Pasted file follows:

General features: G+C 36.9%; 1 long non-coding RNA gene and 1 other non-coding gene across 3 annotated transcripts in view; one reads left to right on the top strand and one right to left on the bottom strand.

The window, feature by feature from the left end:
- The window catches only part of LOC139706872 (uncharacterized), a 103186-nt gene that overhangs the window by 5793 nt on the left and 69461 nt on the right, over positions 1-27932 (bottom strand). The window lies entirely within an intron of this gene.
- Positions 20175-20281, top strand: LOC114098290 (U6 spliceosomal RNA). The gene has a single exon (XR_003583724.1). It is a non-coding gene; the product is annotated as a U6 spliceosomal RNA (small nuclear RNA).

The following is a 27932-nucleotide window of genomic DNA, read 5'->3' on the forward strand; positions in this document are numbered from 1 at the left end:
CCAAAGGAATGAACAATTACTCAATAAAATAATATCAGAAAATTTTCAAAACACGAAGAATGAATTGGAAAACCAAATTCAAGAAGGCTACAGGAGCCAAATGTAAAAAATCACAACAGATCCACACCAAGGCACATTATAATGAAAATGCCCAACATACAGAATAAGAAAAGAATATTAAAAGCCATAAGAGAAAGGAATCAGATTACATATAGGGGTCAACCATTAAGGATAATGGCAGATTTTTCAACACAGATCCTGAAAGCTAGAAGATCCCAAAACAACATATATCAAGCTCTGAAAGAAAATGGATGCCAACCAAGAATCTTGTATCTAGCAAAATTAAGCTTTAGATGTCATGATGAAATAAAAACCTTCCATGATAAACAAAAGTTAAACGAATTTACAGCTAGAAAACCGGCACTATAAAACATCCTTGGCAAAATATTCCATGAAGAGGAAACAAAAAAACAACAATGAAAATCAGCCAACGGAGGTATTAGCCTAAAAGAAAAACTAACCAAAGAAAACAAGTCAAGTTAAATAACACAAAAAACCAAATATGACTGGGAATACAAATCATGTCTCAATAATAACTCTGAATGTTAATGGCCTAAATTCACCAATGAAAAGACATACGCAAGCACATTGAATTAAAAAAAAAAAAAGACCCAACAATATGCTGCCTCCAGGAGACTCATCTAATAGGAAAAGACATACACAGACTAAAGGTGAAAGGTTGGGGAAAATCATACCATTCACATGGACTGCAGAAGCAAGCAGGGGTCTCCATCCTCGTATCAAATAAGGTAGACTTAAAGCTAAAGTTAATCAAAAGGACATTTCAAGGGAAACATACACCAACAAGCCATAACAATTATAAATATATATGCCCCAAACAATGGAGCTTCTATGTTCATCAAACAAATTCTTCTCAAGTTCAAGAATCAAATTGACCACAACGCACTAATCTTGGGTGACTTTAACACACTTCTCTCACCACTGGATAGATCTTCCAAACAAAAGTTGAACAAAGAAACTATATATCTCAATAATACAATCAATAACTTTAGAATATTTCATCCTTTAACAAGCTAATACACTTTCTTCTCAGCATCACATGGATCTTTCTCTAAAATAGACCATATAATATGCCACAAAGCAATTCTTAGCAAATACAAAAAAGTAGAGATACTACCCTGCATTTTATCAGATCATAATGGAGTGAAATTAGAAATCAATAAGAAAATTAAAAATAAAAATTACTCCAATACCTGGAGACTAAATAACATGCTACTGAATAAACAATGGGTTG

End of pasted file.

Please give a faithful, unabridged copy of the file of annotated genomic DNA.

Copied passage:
General features: G+C 36.9%; 1 long non-coding RNA gene and 1 other non-coding gene across 3 annotated transcripts in view; one reads left to right on the top strand and one right to left on the bottom strand.

The window, feature by feature from the left end:
- The window catches only part of LOC139706872 (uncharacterized), a 103186-nt gene that overhangs the window by 5793 nt on the left and 69461 nt on the right, over positions 1-27932 (bottom strand). The window lies entirely within an intron of this gene.
- Positions 20175-20281, top strand: LOC114098290 (U6 spliceosomal RNA). The gene has a single exon (XR_003583724.1). It is a non-coding gene; the product is annotated as a U6 spliceosomal RNA (small nuclear RNA).

The following is a 27932-nucleotide window of genomic DNA, read 5'->3' on the forward strand; positions in this document are numbered from 1 at the left end:
CCAAAGGAATGAACAATTACTCAATAAAATAATATCAGAAAATTTTCAAAACACGAAGAATGAATTGGAAAACCAAATTCAAGAAGGCTACAGGAGCCAAATGTAAAAAATCACAACAGATCCACACCAAGGCACATTATAATGAAAATGCCCAACATACAGAATAAGAAAAGAATATTAAAAGCCATAAGAGAAAGGAATCAGATTACATATAGGGGTCAACCATTAAGGATAATGGCAGATTTTTCAACACAGATCCTGAAAGCTAGAAGATCCCAAAACAACATATATCAAGCTCTGAAAGAAAATGGATGCCAACCAAGAATCTTGTATCTAGCAAAATTAAGCTTTAGATGTCATGATGAAATAAAAACCTTCCATGATAAACAAAAGTTAAACGAATTTACAGCTAGAAAACCGGCACTATAAAACATCCTTGGCAAAATATTCCATGAAGAGGAAACAAAAAAACAACAATGAAAATCAGCCAACGGAGGTATTAGCCTAAAAGAAAAACTAACCAAAGAAAACAAGTCAAGTTAAATAACACAAAAAACCAAATATGACTGGGAATACAAATCATGTCTCAATAATAACTCTGAATGTTAATGGCCTAAATTCACCAATGAAAAGACATACGCAAGCACATTGAATTAAAAAAAAAAAAAGACCCAACAATATGCTGCCTCCAGGAGACTCATCTAATAGGAAAAGACATACACAGACTAAAGGTGAAAGGTTGGGGAAAATCATACCATTCACATGGACTGCAGAAGCAAGCAGGGGTCTCCATCCTCGTATCAAATAAGGTAGACTTAAAGCTAAAGTTAATCAAAAGGACATTTCAAGGGAAACATACACCAACAAGCCATAACAATTATAAATATATATGCCCCAAACAATGGAGCTTCTATGTTCATCAAACAAATTCTTCTCAAGTTCAAGAATCAAATTGACCACAACGCACTAATCTTGGGTGACTTTAACACACTTCTCTCACCACTGGATAGATCTTCCAAACAAAAGTTGAACAAAGAAACTATATATCTCAATAATACAATCAATAACTTTAGAATATTTCATCCTTTAACAAGCTAATACACTTTCTTCTCAGCATCACATGGATCTTTCTCTAAAATAGACCATATAATATGCCACAAAGCAATTCTTAGCAAATACAAAAAAGTAGAGATACTACCCTGCATTTTATCAGATCATAATGGAGTGAAATTAGAAATCAATAAGAAAATTAAAAATAAAAATTACTCCAATACCTGGAGACTAAATAACATGCTACTGAATAAACAATGGGTTG